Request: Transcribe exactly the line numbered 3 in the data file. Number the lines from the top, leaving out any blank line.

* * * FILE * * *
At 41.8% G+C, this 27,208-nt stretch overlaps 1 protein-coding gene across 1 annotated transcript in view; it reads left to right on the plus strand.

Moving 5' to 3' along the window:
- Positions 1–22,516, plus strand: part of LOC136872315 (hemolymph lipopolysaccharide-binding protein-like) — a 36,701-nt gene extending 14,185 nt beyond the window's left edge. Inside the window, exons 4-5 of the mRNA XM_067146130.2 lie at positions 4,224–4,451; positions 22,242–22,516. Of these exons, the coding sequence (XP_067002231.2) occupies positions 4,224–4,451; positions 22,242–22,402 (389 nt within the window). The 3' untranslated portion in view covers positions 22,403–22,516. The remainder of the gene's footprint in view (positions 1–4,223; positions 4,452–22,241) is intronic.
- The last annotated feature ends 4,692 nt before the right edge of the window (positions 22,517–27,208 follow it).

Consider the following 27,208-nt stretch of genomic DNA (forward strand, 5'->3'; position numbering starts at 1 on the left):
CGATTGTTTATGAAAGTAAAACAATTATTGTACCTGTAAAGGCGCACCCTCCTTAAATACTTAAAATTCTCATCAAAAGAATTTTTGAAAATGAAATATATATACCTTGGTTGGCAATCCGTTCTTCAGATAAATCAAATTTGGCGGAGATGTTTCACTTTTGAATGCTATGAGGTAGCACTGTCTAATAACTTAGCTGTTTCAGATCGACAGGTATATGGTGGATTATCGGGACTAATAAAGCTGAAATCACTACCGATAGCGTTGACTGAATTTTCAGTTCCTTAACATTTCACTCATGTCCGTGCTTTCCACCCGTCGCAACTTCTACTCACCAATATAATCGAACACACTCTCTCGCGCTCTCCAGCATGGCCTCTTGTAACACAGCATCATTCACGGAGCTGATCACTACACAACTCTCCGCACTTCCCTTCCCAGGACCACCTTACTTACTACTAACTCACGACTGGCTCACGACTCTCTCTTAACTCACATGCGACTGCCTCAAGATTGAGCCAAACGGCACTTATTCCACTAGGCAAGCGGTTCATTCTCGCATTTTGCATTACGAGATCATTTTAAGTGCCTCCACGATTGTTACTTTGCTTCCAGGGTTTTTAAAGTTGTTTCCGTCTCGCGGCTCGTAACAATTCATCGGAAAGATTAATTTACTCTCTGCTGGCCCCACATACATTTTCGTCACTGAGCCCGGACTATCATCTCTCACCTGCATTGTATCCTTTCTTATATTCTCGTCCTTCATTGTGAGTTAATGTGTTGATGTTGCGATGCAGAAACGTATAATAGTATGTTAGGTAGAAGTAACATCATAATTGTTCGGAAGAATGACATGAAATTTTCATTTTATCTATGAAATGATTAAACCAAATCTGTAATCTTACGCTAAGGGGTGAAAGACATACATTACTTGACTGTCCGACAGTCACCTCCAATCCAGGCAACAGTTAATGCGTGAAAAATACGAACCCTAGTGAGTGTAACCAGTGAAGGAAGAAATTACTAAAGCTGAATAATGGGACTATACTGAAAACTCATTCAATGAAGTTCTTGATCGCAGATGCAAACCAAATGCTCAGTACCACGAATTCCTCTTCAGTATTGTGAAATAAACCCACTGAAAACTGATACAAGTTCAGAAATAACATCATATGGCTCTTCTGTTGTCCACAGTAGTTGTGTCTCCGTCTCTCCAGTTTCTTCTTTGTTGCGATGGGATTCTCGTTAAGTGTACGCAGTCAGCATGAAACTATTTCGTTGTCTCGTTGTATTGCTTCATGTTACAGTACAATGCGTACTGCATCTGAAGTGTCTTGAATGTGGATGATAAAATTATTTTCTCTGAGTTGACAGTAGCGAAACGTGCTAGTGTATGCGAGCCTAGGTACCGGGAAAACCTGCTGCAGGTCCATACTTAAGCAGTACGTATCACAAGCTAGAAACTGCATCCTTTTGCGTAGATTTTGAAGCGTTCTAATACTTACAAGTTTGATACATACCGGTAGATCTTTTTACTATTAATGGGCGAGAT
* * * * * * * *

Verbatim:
- Positions 1–22,516, plus strand: part of LOC136872315 (hemolymph lipopolysaccharide-binding protein-like) — a 36,701-nt gene extending 14,185 nt beyond the window's left edge. Inside the window, exons 4-5 of the mRNA XM_067146130.2 lie at positions 4,224–4,451; positions 22,242–22,516. Of these exons, the coding sequence (XP_067002231.2) occupies positions 4,224–4,451; positions 22,242–22,402 (389 nt within the window). The 3' untranslated portion in view covers positions 22,403–22,516. The remainder of the gene's footprint in view (positions 1–4,223; positions 4,452–22,241) is intronic.